This is a deeply personal film with a singular vision. Clary uses Three Corners of Deception — all 139 minutes of it — to exorcise and hopefully make peace with her demons. It may have some rough edges, but at its core, Three Corners of Deception is a hot-blooded film that is truly unique.

Lust Life Love

Lust Life Love is a kinkier, modernized version of Sex and City that follows Veronica (Stephanie Sellers), a blogger who shares her exploits as a bisexual polyamorist who frequently participates in threesomes, BDSM, and sex parties. Although Veronica enjoys her lifestyle, she must navigate society’s expectations for monogamy and her own jealousies that make open relationships difficult — especially when she meets Daniel (an endearing Jake Choi), an aspiring chef who excitedly dives into polyamory for the first time while his marriage crumbles.

Veronica starts to question the emotional stakes of her sexually fluid way of life when she becomes the subject of a documentary and her feelings for Daniel deepen, even more so when they add another partner, Maya (the magnetic Makeda Declet), who Daniel grows more attached to.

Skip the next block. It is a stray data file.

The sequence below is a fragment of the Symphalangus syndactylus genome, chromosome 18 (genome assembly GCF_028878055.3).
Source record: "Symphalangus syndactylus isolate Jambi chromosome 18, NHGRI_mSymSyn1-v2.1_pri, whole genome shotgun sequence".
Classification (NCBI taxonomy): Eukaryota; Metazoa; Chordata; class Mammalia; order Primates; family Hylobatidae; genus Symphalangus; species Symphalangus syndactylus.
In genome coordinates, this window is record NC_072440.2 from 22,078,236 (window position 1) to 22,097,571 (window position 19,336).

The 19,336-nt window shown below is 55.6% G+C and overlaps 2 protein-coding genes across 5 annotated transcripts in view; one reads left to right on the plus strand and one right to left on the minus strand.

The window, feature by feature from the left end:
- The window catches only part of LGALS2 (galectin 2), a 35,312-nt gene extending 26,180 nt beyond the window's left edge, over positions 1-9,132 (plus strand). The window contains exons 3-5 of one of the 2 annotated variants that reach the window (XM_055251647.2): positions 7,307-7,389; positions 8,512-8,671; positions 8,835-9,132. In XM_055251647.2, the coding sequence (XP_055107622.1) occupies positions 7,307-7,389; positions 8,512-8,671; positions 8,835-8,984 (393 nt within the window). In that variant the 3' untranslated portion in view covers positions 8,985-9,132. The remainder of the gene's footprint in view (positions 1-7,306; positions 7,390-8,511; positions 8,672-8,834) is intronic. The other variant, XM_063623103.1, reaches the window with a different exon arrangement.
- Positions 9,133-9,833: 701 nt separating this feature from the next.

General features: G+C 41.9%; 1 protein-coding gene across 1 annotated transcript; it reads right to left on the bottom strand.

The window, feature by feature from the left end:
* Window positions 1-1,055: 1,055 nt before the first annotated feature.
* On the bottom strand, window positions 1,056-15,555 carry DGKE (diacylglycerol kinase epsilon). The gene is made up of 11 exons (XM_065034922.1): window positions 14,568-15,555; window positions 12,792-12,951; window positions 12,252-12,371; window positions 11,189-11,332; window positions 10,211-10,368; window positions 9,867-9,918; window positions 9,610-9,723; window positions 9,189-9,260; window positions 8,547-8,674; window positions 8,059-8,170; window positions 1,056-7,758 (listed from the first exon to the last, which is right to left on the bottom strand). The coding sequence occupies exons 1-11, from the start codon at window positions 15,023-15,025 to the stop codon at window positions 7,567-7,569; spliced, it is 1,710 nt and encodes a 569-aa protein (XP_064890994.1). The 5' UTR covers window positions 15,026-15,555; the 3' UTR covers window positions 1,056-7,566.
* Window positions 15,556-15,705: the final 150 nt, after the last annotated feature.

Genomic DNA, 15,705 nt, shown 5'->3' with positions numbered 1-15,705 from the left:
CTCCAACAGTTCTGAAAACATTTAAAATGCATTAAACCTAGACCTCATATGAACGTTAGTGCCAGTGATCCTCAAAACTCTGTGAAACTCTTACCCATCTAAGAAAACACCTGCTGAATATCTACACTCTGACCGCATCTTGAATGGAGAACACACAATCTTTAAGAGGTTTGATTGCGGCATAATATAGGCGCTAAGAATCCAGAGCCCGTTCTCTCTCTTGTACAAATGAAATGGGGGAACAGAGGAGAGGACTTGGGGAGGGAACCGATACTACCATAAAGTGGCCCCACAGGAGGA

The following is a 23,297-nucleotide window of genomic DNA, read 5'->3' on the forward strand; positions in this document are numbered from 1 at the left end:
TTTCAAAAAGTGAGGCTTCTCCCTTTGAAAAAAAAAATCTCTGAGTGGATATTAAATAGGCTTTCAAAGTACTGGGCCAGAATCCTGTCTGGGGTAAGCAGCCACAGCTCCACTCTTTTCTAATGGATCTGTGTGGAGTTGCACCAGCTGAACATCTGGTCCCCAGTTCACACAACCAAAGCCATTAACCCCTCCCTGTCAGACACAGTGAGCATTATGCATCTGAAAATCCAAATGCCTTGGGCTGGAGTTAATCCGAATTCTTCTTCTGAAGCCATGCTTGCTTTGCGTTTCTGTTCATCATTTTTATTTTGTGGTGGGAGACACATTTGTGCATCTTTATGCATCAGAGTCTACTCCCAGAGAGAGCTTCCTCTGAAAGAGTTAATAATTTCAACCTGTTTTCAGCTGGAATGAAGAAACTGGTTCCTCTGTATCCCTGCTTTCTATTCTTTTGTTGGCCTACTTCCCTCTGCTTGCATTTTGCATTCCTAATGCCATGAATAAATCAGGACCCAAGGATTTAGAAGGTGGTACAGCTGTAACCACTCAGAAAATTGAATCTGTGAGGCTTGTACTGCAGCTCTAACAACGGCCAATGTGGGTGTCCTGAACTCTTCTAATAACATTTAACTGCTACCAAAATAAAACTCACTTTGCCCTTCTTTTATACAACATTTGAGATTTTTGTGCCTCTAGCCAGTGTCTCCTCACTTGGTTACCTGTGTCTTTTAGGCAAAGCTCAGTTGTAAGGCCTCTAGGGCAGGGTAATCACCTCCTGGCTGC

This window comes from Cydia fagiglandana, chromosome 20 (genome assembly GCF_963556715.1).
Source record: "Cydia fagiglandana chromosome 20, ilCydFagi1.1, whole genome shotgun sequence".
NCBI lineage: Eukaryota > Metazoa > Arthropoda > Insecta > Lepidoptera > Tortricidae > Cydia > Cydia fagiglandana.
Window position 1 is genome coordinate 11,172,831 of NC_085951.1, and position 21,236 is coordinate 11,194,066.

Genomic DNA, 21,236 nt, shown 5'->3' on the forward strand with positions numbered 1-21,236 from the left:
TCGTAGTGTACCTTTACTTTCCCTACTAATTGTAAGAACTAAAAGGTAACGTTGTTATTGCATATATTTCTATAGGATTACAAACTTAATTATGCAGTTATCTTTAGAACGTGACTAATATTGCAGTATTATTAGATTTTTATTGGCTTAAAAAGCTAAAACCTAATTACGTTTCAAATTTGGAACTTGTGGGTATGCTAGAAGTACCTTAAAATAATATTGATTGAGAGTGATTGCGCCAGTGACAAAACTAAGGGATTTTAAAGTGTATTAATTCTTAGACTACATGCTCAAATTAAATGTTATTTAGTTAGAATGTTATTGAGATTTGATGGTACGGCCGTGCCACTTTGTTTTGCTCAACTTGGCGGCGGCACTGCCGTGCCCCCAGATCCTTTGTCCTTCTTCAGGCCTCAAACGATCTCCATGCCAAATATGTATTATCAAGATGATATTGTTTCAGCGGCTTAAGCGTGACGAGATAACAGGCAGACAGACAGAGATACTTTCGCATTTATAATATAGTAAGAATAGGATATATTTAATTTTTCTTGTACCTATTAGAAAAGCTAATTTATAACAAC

Stephanie Sellars is luminescent in the role with her serene disposition, soothing voice, and steady confidence. Sellars writes the script based on her autobiographical column in the New York Press and she directs alongside Benjamin Feuer. Since Sellars draws from her own experiences, the sexual scenes are titillating without being explorative. The filmmakers present the alternative subculture with careful thoughtfulness. In a cinematic landscape overwhelmed with sexless superheroes, it’s refreshing to see a film that deals with the adult issues of physical intimacy in such a frank manner.

Lust Life Love is a compelling depiction of a romantic life that is not typically seen on film, one that is told from the perspective of someone who has actually lived it. This lends an empathetic authenticity to the film that fascinates the viewer. It’s empowering to see a woman who unapologetically enjoys sex, particularly sex outside traditionalist boundaries. Sellars’ film is a bewitching, sex-positive delight.